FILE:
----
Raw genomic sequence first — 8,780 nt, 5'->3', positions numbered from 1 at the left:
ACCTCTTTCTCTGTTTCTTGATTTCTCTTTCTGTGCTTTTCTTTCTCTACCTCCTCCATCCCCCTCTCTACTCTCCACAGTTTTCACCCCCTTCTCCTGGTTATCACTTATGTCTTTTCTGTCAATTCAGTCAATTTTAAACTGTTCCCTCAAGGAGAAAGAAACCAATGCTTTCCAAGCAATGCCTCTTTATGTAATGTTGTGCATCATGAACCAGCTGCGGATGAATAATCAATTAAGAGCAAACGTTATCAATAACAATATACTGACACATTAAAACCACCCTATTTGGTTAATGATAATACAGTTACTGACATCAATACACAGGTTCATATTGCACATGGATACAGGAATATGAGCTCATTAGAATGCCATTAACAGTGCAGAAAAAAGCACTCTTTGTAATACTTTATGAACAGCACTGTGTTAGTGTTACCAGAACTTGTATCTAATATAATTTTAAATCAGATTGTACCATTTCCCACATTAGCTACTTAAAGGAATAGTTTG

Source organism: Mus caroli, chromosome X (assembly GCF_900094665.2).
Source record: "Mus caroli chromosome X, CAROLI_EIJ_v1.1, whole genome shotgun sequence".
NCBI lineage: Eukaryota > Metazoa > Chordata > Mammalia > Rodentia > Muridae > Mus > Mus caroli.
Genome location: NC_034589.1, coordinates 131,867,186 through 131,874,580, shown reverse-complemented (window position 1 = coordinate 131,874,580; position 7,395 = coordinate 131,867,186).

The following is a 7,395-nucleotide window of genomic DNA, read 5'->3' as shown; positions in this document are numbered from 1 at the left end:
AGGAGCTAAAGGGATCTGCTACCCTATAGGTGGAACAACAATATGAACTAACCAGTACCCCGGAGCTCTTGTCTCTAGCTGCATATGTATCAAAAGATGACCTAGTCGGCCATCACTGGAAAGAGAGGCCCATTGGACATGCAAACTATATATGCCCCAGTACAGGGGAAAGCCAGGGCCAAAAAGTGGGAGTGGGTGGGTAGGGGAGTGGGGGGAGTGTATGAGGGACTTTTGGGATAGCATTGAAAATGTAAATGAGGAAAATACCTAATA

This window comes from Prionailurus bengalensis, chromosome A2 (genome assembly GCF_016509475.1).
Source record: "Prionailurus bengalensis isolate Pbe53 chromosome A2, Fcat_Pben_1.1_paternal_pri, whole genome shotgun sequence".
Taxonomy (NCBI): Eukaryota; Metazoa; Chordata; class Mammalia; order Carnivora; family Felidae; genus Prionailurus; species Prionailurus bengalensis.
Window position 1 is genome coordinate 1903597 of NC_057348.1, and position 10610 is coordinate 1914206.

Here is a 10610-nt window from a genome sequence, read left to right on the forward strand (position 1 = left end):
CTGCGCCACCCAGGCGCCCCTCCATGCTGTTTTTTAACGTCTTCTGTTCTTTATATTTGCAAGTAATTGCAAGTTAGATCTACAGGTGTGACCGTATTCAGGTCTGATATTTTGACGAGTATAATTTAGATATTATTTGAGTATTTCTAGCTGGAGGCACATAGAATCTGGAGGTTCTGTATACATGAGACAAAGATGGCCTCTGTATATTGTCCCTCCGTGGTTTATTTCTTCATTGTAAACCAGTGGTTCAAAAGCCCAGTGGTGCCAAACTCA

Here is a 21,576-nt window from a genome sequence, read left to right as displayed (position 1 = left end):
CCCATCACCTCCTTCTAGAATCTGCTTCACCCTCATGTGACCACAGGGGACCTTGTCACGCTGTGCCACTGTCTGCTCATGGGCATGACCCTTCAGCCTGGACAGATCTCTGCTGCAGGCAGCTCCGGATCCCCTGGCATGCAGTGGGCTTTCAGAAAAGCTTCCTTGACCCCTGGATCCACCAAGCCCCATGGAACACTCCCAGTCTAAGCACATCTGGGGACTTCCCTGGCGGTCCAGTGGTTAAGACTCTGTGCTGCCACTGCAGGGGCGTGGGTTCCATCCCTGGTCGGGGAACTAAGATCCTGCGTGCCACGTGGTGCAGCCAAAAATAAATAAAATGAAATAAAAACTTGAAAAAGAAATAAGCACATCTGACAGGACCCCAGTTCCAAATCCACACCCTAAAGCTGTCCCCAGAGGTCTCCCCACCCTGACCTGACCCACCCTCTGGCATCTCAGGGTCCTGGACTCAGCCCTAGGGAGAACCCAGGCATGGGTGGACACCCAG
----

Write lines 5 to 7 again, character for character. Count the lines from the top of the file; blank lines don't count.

NCBI lineage: Eukaryota > Metazoa > Chordata > Mammalia > Rodentia > Muridae > Mus > Mus caroli.
Genome location: NC_034589.1, coordinates 131,867,186 through 131,874,580, shown reverse-complemented (window position 1 = coordinate 131,874,580; position 7,395 = coordinate 131,867,186).

The following is a 7,395-nucleotide window of genomic DNA, read 5'->3' as shown; positions in this document are numbered from 1 at the left end: